Funding equality for colleges edged closer this week, Harvey McGavin reports.
High-spending colleges were feeling the pinch and low spenders received a leg up as the Further Education Funding Council made big strides towards equalising funding this week.
The pound;3 billion share-out marked a major step towards its goal of a common average level of funding (ALF) for all colleges. The plan - announced in January - is to top up the funding of all those colleges with low ALFs to the target rate of pound;16.20 per unit. Under complex FEFC funding formula all costs, whether for students or general running of the college, are broken down into units.
Institutions with ALFs above that figure had their funding trimmed, but cuts have been limited to a maximum of 10 per cent. City colleges were hit hardest - in London, Hackney Community College's ALF was slashed by 10 per cent, although it remains the highest in the country at pound;20.85.
Lambeth College - also in London - Hopwood Hall College in Rochdale and Stockport College, which all have ALFs around the pound;20 mark, also experienced sizeable budget reductions. They face further cutbacks before the 2001 convergence deadline.
Some, mainly smaller, colleges were enjoying a huge boost in their spending power. Richmond Adult and Community College, whose budget increased by 60 per cent, Hereward College (up 34.4 per cent), Crawley College (up 26.5 per cent), Otley College of Agriculture and Horticulture (up 21.9 per cent), and the People's College, Nottingham (up 21.1 per cent), all saw their coffers swell by more than a fifth.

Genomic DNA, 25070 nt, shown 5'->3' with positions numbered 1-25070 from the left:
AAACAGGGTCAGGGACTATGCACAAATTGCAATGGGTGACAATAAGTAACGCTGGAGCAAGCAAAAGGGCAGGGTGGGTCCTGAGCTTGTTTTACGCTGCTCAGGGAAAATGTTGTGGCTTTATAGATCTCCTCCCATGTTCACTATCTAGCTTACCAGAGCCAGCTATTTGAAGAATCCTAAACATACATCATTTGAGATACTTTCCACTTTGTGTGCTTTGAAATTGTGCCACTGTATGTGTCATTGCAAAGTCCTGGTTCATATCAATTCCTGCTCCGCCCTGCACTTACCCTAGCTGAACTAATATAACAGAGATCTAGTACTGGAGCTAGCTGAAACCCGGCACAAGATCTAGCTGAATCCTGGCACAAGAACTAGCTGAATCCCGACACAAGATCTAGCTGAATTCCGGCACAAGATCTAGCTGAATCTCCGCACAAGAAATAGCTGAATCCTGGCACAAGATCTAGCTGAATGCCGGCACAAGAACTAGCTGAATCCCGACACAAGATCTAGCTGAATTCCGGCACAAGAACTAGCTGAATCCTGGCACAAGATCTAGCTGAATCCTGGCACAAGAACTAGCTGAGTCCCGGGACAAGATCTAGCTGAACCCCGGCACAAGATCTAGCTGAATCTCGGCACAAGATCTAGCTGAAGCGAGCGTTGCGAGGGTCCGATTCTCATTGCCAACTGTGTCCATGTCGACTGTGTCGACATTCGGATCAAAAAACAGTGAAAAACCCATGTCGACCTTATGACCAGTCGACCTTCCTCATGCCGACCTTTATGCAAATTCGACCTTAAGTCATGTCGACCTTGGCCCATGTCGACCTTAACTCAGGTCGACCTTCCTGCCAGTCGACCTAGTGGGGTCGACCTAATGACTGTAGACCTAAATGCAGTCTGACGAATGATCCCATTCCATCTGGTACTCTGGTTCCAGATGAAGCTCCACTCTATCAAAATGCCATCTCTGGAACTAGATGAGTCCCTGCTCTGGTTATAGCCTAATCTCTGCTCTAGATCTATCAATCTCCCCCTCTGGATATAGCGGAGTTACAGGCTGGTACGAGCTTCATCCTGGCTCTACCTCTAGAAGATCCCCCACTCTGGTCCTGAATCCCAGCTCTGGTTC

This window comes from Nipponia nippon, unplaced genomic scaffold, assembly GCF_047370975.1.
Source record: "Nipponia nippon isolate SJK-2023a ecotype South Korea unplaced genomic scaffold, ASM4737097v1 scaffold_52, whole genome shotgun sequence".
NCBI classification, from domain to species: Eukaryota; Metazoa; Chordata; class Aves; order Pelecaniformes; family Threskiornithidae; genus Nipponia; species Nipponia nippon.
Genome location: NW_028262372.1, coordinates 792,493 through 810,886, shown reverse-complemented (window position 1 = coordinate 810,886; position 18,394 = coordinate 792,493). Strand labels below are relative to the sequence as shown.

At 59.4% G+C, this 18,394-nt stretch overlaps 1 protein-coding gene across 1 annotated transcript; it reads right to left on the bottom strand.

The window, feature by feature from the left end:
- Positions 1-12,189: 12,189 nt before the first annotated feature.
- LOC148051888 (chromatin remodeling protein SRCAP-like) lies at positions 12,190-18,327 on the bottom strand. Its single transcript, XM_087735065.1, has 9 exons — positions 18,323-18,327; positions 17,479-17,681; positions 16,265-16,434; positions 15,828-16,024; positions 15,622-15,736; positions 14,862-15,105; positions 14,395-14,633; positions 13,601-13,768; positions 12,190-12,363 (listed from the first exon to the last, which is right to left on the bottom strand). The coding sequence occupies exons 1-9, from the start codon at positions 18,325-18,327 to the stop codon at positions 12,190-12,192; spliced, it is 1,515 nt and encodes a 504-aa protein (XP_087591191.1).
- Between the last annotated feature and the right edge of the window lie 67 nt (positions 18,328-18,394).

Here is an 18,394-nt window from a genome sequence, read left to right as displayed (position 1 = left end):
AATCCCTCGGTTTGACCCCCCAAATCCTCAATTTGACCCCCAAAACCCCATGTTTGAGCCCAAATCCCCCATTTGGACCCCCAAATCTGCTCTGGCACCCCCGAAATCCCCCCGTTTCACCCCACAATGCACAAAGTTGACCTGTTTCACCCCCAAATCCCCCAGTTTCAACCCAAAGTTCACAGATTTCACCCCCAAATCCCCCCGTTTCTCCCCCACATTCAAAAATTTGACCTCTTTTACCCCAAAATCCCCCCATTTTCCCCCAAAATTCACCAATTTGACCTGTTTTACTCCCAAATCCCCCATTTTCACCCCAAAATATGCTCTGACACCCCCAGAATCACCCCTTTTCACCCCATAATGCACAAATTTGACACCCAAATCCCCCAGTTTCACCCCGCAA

Overall, there were more winners than losers, with 246 colleges experiencing an upturn in their fortunes and 181 emerging worse off from the spending round.
Geoff Hall, the FEFC's director of finance, said it had rationed its payouts "as fairly as we can", and that convergence would be achieved in three equal steps.
"In 1993, when the sector was created, there were more than 100 different funding systems and everybody, everywhere signed up to the notion that we should converge," he said.
"The only issue is the pace at which we should converge."
The pound;3bn included additional funds of around pound;50m from the government for full time 16 to 18-year-olds students and for widening participation of those aged 19 and over. The FEFC estimates that this will pay for an additional 20,000 full-time-equivalent students during the next academic year.
Another pound;4.5m will go towards basic skills summer schools and the University for Industry, and pound;5m will fund additional childcare. A further pound;10m will limit the average efficiency savings required of colleges to 2.75 per cent - in line with the Government's estimate for inflation.
David Melville, the FEFC's chief executive, said this year's was a "very positive funding round".
"Following the year in which the loss of the demand-led element produced a sharp fall in funding, we welcome the additional funds from government, which have enabled new activity to be developed. In particular, we have been able to fund the first steps of the Kennedy report."
John Rudd, principal of the People's College, Nottingham, said that the funding award - which put another pound;1m in next year's budget and saw his college's ALF jump from pound;13.78 to pound;16.20 - would ensure the college's future financial wellbeing.
He said: "We have been underfunded historically, so we welcome this decision very much."